But since TADs had not (at the time) been reported in yeast, one of the main criticisms that we received during the review process was directed at this analysis. The reviewer's comment was:
"Authors declare the existence of TAD-like globules in budding yeast. However, these kinds of structures have, so far, never been detected in Saccharomyces cerevisiae. If the authors want to establish the existence of such TAD like structures, they must reinforce their analysis."
At the time, we were eager to get the paper accepted and so we down-played the original term "TAD-like" in "insulated domains" in the final version. Figure 4D remained though and was further supported by a number of analyses that showed the robustness of the boundaries upon different normalization strategies and the lack of LTRs in these regions. In our view, it mattered little to get the message of "TADs also exist in yeast" across, as our main interest was to show the tendency for spatial clustering of genes.
What is more important, the properties that are shared by the TAD boundaries in Eser et al. are matching our observations in many respects, as they are shown to be enriched in transcription activity (as originally shown by the group of Sergei Razin) and activating histone marks. Above all, Eser et al. report that regions between the defined TADs are significantly overlapping areas of topoII depletion, which constitutes an immediate link to our finding that genes that tend to be up-regulated by topoII inactivation are enriched in insulated regions (remember this was our way to call TAD boundaries, without using the term "TAD"). Thus, even though one of the main arguments in Eser et al. is that TADs in yeast are mostly related to DNA replication than transcription, it seems that you cannot really do away with transcriptional effects in relation to chromatin organization, especially in a unicellular eukaryote genome where the two processes are expected to be more tightly connected.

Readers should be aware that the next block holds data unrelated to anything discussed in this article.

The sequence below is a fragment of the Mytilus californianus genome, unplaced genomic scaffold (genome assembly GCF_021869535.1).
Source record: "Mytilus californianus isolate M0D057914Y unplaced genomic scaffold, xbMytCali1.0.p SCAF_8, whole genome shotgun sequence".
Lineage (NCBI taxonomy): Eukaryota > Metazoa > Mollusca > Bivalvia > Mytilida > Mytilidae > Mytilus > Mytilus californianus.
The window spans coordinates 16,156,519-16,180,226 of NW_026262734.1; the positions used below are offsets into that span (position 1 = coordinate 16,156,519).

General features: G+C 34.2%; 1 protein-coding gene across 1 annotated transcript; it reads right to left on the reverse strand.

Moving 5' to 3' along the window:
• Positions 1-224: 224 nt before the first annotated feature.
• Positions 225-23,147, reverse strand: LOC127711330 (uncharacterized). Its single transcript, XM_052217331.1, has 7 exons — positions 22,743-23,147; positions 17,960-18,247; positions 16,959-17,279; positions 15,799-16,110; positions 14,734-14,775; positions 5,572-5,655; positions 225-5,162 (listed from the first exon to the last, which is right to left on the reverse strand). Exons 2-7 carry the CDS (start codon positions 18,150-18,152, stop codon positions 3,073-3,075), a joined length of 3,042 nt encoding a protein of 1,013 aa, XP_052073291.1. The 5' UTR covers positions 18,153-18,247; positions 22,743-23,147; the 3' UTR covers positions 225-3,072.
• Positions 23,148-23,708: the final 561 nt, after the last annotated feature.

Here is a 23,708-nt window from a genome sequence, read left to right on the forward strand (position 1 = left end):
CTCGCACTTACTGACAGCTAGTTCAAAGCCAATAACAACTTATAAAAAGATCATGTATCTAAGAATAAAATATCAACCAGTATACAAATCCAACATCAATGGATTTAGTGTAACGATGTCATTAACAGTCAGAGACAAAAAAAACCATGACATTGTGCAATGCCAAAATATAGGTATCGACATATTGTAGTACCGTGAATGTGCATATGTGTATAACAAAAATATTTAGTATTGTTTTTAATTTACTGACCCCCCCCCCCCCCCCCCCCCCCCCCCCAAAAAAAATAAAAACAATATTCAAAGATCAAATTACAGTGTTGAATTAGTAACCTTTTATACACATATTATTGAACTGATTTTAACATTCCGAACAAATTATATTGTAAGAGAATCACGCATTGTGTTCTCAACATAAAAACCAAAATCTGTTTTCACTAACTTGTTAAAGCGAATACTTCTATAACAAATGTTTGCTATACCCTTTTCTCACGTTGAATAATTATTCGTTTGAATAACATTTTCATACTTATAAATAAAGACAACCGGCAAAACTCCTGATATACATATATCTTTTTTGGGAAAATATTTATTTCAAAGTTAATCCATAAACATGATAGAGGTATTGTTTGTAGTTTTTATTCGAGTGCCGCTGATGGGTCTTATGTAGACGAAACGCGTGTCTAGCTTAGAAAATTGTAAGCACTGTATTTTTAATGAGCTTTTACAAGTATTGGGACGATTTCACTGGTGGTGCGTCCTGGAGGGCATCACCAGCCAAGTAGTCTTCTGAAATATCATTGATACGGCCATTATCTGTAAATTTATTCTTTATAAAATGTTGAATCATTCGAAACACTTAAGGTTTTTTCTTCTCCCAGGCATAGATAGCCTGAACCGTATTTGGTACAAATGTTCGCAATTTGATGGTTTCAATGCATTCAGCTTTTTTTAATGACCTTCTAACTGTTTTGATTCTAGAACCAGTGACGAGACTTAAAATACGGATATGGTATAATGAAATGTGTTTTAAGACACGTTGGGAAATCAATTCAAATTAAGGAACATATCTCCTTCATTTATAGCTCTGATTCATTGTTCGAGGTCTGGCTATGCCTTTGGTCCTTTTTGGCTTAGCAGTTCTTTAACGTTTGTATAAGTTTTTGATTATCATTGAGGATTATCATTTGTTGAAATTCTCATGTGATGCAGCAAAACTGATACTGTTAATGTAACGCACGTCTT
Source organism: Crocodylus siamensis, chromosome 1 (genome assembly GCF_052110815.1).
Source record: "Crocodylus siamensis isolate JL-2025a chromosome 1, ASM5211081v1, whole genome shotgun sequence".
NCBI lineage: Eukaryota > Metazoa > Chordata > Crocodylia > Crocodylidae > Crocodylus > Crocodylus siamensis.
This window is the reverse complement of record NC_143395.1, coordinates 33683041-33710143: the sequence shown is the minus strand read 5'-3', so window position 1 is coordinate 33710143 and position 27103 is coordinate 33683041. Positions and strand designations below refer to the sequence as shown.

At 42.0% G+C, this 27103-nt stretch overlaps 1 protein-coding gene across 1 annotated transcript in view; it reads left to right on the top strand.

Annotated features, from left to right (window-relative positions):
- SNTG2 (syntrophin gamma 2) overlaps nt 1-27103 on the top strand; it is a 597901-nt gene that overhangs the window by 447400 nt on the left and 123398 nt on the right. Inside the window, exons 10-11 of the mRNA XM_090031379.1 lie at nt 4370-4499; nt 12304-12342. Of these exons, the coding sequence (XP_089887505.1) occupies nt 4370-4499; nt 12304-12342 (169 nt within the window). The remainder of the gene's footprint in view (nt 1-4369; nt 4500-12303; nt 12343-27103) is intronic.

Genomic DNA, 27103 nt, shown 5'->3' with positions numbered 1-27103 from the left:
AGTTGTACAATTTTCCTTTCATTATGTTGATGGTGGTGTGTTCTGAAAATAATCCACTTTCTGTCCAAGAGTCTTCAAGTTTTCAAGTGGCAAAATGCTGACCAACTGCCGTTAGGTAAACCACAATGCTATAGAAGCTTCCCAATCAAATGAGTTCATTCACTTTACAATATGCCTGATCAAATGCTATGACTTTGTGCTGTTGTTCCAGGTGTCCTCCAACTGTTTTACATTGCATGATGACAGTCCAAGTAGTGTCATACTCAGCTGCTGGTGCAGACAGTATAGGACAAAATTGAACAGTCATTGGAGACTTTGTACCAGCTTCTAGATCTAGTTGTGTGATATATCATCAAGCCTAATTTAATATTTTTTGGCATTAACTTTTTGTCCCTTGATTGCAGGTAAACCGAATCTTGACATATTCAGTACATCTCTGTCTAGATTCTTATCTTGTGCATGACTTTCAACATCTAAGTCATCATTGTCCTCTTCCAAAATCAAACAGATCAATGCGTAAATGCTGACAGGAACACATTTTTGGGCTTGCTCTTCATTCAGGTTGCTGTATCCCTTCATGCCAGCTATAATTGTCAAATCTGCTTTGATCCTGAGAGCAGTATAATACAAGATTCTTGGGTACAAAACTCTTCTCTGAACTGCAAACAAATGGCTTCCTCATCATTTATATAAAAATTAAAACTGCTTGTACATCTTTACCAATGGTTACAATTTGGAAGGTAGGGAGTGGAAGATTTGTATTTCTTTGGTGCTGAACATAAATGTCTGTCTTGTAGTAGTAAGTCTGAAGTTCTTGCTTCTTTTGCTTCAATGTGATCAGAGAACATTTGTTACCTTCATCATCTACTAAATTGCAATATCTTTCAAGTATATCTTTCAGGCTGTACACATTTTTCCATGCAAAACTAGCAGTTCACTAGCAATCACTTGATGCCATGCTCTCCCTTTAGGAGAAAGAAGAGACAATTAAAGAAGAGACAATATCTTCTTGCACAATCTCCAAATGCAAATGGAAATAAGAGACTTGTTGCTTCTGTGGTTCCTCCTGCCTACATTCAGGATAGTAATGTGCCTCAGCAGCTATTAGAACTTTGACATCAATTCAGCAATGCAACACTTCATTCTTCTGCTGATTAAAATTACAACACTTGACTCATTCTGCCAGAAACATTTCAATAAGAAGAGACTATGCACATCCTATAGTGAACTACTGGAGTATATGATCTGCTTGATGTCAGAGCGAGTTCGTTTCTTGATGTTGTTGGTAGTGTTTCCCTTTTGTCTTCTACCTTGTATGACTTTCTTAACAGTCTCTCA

In closing, we can now be confident that TADs, or TAD-like domains if you will, do exist in yeast and that they are inherently related to both DNA replication and transcription (even though perhaps indirectly). Our observations under topological stress lie in the interphase between the two processes as torsional stress accumulation inevitably affects the DNA replication process. Even more interesting, in our view, is the fact that the embedded constraints in the organization of genome architecture are reflected on the evolution of gene distribution along chromosomes, but then again we have already discussed this elsewhere. One last point that we can make is that it is reassuring to see you can constructively argue with a reviewer (provided the reviewer's sanity) if your hypothesis is solid and supported by the data and that it is always nice to see you were right in the first place, even though sometimes courtesy towards a reviewer obliges you to be less audacious in the choice of terminology.